Keaton’s Kroc is chilling in his coldness, both in regard to the brothers as well as second wife Joan, whom he steals from one of his managers, leaving first wife Ethel (Laura Dern) stranded and alone at 64 when she died. The movie will create reverberations of Trumpism at many moments, and it is fascinating to trace the techniques Trump has used to create his vast wealth and the corporate greed that he speaks to and parallel them with Kroc’s amoral grasping. Kroc speaks of the American Dream and defines it by his behavior. Capitalist Social Darwinists will applaud the film while the rest of us may wonder if it’s really necessary to treat other humans like this. Either way, you’ll need something to eat just to get the taste of the film out of your mouth. I dare you to see the film and not think of a Big Mac and fries!
A Dog’s Purpose (PG) **
Boy, I wanted to like this movie! I take no blame for not liking it, however, as it is one of the most conscientiously manipulative films I’ve seen in years. Lass Hallstrom, the director, keeps piling on the clichés, one after another, and the acting is wooden even by dog standards.
Briefly, the format is a dog lives, after asking the most banal of cliché questions: “What’s the meaning of life?” and does not learn the answer. He then conveniently dies, leaving the potential answer to four other dogs, all voiced by Josh Gad in a “Golly, gee whiz” style of speech that is as cloying as the banal situations the dogs are put into. Boy falls in love with girl: “She smells like biscuits,” dog swallows valuable coin, eventually does what comes naturally, but also passes gas to get the chuckle from the young audience. Boy’s football teammate sets fire to his house, dog helps mom and son escape but boy loses full football scholarship to Michigan State with a broken ankle. This also causes boy to fall out with Biscuit Girl, then dog dies agonizingly while changing his breed, gender and name to a female German Shepherd who is killed saving a girl from raving rapids as a police dog. (The scene that got everybody upset on Facebook.) There is more and more and eventually a return home to an adult Boy he started with and the same girl (transformed into Peggy Lipton) for the expected happy ending.
By this time, I was so disgusted with the manipulation and attempts to draw tears from the audience that I wanted them to leave the dog and elope. No such luck. To save your sanity, drop the kids off and take yourselves to something better like “The Founder” or even “Gold.” This movie was made for Facebook dog lovers. It’s more effective there.
Resident Evil: The Final Chapter (R) **
Almost two hours of WWE-style martial arts fights and armed conflicts accompanied by very loud sound effects and a musical score that seemed computer-generated, this is thankfully the last entry in the series that made Milla Jovovich an action star. Humanity has a last stand against the Undead and assorted villains, and they’re on the clock. There is only a certain time to get the anti-virus that will allow humanity to survive the zombies. Of course, when the virus is applied that means that Alice/Alicia (Jovovich) will be killed too since she has the fatal T virus, but don’t send flowers too soon. This is, after all, only the sixth appearance of Jovovich in the same role and there MUST be more ways to destroy zombies and Cerberus dogs and villains, but the producers of this one went through an extensive catalog before calling it a wrap.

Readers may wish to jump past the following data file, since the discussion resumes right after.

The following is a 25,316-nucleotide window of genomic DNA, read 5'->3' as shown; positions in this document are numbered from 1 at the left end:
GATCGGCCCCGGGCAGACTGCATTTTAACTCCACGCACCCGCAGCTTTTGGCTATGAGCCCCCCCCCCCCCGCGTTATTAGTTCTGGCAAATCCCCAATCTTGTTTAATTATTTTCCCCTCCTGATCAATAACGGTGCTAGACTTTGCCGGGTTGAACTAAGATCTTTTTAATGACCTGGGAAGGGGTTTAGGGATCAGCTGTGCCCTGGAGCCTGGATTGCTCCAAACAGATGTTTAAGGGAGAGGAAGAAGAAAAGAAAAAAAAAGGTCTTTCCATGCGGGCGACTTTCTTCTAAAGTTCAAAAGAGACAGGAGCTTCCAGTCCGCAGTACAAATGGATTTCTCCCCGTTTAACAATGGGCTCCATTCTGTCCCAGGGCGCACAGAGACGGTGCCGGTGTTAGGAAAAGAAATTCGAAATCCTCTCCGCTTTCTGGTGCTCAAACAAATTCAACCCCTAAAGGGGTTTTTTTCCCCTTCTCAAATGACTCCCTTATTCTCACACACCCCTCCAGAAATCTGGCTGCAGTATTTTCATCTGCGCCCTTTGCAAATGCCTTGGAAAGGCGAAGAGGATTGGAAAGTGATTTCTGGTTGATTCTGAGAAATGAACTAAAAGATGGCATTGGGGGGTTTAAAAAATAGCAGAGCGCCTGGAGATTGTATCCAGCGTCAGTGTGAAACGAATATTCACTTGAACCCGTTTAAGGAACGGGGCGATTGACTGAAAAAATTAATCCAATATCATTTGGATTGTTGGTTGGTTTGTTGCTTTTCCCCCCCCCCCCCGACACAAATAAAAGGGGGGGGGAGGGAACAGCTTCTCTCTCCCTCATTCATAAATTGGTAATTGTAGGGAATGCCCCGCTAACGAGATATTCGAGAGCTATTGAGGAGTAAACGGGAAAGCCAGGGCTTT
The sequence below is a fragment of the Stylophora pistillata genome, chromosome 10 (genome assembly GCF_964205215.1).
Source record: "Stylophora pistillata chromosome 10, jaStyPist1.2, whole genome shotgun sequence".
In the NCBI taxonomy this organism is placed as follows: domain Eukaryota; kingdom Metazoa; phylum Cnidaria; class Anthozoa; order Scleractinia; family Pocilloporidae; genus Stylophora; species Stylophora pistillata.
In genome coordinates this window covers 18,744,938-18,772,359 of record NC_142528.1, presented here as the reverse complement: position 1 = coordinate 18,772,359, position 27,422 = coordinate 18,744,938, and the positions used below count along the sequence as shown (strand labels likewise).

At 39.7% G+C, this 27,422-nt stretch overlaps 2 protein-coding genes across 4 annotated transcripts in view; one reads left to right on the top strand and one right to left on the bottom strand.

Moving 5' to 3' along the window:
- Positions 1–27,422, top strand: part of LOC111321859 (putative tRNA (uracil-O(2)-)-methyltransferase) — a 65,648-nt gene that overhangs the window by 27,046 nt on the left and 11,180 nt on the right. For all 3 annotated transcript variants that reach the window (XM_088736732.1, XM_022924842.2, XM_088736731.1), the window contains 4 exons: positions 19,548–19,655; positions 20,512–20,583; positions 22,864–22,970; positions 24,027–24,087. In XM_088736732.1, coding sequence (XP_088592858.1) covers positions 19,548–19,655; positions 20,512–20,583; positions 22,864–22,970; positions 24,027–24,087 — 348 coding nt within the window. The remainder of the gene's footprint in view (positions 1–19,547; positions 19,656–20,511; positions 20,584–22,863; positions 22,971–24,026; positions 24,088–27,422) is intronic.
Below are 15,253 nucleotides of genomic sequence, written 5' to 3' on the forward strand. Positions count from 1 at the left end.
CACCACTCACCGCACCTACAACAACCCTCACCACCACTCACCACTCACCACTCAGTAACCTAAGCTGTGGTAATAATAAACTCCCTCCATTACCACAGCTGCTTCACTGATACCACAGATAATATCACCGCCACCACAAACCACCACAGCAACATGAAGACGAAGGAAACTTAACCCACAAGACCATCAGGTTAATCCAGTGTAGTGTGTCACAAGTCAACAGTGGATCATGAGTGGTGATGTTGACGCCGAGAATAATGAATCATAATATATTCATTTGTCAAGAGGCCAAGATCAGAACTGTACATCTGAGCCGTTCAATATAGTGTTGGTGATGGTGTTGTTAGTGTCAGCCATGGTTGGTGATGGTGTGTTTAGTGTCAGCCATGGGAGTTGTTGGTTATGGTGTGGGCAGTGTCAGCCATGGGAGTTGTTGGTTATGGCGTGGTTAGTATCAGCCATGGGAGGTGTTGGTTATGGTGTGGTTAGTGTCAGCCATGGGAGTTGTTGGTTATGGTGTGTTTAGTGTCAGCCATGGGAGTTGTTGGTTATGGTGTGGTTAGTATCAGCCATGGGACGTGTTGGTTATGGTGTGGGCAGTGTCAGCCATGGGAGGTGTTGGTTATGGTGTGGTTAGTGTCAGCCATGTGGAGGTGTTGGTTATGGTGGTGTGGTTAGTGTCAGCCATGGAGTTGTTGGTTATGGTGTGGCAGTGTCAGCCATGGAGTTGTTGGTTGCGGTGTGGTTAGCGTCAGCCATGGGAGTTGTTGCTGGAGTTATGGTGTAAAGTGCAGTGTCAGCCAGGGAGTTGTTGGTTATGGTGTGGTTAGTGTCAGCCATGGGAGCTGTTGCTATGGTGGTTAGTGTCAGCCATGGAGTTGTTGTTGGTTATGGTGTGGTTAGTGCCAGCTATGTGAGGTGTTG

Producers also just about used up the suspense/action techniques that are over-used in today’s films: fast pans, quick cuts, shaky lighting, hand-held cameras, intense close-ups that show agony and little else and, of course, those zombies. There is nobody to care for here: Jovovich is loyal only to the clock, there is a traitor in her clot of goodies, any one of them might be a zombie, the bad guys are Bad Guys and the format for the fights is the same: like the WWE, the good guy gets the stuffing beat out of him/her, is just about done in and miraculously recovers to get the final count.
Go to this if you have to see the ending (pretty prosaic) or if you like murky special effects or you’ve had a nap and loud noises won’t bother you. Or go play the video game upon which the series was based. You may be able to control that more and turn down the volume.
Split (PG-13) **
An overlong fright movie that features a virtuoso turn by James McAvoy as nine different characters (of the 24 available to him), this could have been fascinating with more concentration on the character of the three girls involved rather than one of them, Casey (Anya Taylor-Joy). The other two, Haley Lu Richardson as Claire and Jessica Sula as Marcia, are used as cannon fodder for some of McAvoy’s more vicious characters.
Taylor-Joy is the only one of the three girls to have a backstory, and it involves her uncle in a bad way. The other main character, Betty Buckley as shrink Dr. Fletcher, does well to last as long as she does, but her end is inevitable, as it should be messing with so many characters she doesn’t understand.
Rather than keep us dizzy with the character changes, Shyamalan stretches it out and the action gets predictable and boring. One of the personalities has a certain perverse charm: Hedwig, who is 9, confesses he/she has red and blue socks. Scenes with Casey’s father and uncle, deer-hunting together, predictably introduce the uncle’s sexual hang up and its denouement is predictable and ugly. Another predictable element is the Boss of the Horde of personalities, “The Beast.” His appearance is so frequently predicted that his eventual incarnation at last is less than a surprise. Shyamalan has done good work in this genre. This is not one of his better efforts and without McAvoy’s performance, he’s pretty much got nothing.
xXx: Return of Xander Cage (PG-13) *
The production company responsible for this lackluster film is from Shanghai and much of the financing is Asian. This should be no surprise as American filmmakers aim for the Asian market, but seldom do they pander as heavily as this film does.
Vin Diesel is the ostensible star as Xander Cage, but most of the seeming hundreds of martial arts scenes are more heavily influenced by Asian actors and women. Women have surely captured the attention of martial arts producers, and Deepika Padukone leads this film. Ruby Rose and Nina Dobrev function as well, and Toni Collette, usually a fine Australian actress with some chops, is wasted in a villain’s role.
The goal of this version of “Capture the Flag” is the “Pandora’s Box” master program for, what else, world dominance. The lines are stupid if not merely inane, Ice Cube returns from earlier xXx films and a Bruce Willis brief cameo keeps one awake to the end. The rest is entirely snooze-worthy. Xander Cage was supposed to be dead. What, other than a paycheck, caused him to come back?